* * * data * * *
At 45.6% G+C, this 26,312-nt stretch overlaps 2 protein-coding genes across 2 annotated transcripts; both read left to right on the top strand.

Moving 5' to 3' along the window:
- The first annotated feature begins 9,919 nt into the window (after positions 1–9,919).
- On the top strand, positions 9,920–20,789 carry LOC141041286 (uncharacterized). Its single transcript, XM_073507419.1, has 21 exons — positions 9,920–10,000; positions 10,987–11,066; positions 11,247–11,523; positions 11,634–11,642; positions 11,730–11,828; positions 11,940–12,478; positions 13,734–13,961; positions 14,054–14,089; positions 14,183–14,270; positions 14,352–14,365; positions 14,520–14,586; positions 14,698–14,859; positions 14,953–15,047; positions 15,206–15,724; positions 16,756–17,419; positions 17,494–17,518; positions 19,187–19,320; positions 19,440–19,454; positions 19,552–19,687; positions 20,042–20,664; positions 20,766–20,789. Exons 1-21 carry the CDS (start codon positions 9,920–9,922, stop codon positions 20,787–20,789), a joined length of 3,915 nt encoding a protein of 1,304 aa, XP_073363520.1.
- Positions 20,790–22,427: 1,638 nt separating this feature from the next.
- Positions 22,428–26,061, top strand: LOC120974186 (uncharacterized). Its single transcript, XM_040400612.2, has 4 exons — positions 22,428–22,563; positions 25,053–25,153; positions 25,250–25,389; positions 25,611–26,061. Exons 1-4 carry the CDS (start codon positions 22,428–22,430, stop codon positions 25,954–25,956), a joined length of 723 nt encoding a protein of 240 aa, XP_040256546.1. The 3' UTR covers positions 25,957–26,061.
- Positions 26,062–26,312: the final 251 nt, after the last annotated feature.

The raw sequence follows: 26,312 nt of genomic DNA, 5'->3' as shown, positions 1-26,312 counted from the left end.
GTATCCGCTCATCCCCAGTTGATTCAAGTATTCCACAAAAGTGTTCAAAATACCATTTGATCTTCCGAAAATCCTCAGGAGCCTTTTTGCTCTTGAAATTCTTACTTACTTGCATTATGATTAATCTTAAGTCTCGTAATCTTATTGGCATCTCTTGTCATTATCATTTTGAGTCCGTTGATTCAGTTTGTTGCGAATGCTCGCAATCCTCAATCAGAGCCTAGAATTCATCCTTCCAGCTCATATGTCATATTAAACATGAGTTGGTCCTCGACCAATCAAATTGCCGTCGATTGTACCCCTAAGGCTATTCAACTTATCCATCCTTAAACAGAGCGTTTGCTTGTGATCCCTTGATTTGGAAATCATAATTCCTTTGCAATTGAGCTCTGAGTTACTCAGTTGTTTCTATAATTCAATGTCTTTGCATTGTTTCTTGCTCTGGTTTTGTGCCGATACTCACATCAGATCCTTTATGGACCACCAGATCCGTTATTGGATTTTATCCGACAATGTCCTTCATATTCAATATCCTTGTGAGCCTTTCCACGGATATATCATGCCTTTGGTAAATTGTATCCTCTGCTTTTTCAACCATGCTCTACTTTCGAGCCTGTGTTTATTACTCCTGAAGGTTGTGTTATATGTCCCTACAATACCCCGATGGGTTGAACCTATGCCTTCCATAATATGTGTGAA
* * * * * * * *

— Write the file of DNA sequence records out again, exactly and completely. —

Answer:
At 45.6% G+C, this 26,312-nt stretch overlaps 2 protein-coding genes across 2 annotated transcripts; both read left to right on the top strand.

Moving 5' to 3' along the window:
- The first annotated feature begins 9,919 nt into the window (after positions 1–9,919).
- On the top strand, positions 9,920–20,789 carry LOC141041286 (uncharacterized). Its single transcript, XM_073507419.1, has 21 exons — positions 9,920–10,000; positions 10,987–11,066; positions 11,247–11,523; positions 11,634–11,642; positions 11,730–11,828; positions 11,940–12,478; positions 13,734–13,961; positions 14,054–14,089; positions 14,183–14,270; positions 14,352–14,365; positions 14,520–14,586; positions 14,698–14,859; positions 14,953–15,047; positions 15,206–15,724; positions 16,756–17,419; positions 17,494–17,518; positions 19,187–19,320; positions 19,440–19,454; positions 19,552–19,687; positions 20,042–20,664; positions 20,766–20,789. Exons 1-21 carry the CDS (start codon positions 9,920–9,922, stop codon positions 20,787–20,789), a joined length of 3,915 nt encoding a protein of 1,304 aa, XP_073363520.1.
- Positions 20,790–22,427: 1,638 nt separating this feature from the next.
- Positions 22,428–26,061, top strand: LOC120974186 (uncharacterized). Its single transcript, XM_040400612.2, has 4 exons — positions 22,428–22,563; positions 25,053–25,153; positions 25,250–25,389; positions 25,611–26,061. Exons 1-4 carry the CDS (start codon positions 22,428–22,430, stop codon positions 25,954–25,956), a joined length of 723 nt encoding a protein of 240 aa, XP_040256546.1. The 3' UTR covers positions 25,957–26,061.
- Positions 26,062–26,312: the final 251 nt, after the last annotated feature.

The raw sequence follows: 26,312 nt of genomic DNA, 5'->3' as shown, positions 1-26,312 counted from the left end.
GTATCCGCTCATCCCCAGTTGATTCAAGTATTCCACAAAAGTGTTCAAAATACCATTTGATCTTCCGAAAATCCTCAGGAGCCTTTTTGCTCTTGAAATTCTTACTTACTTGCATTATGATTAATCTTAAGTCTCGTAATCTTATTGGCATCTCTTGTCATTATCATTTTGAGTCCGTTGATTCAGTTTGTTGCGAATGCTCGCAATCCTCAATCAGAGCCTAGAATTCATCCTTCCAGCTCATATGTCATATTAAACATGAGTTGGTCCTCGACCAATCAAATTGCCGTCGATTGTACCCCTAAGGCTATTCAACTTATCCATCCTTAAACAGAGCGTTTGCTTGTGATCCCTTGATTTGGAAATCATAATTCCTTTGCAATTGAGCTCTGAGTTACTCAGTTGTTTCTATAATTCAATGTCTTTGCATTGTTTCTTGCTCTGGTTTTGTGCCGATACTCACATCAGATCCTTTATGGACCACCAGATCCGTTATTGGATTTTATCCGACAATGTCCTTCATATTCAATATCCTTGTGAGCCTTTCCACGGATATATCATGCCTTTGGTAAATTGTATCCTCTGCTTTTTCAACCATGCTCTACTTTCGAGCCTGTGTTTATTACTCCTGAAGGTTGTGTTATATGTCCCTACAATACCCCGATGGGTTGAACCTATGCCTTCCATAATATGTGTGAA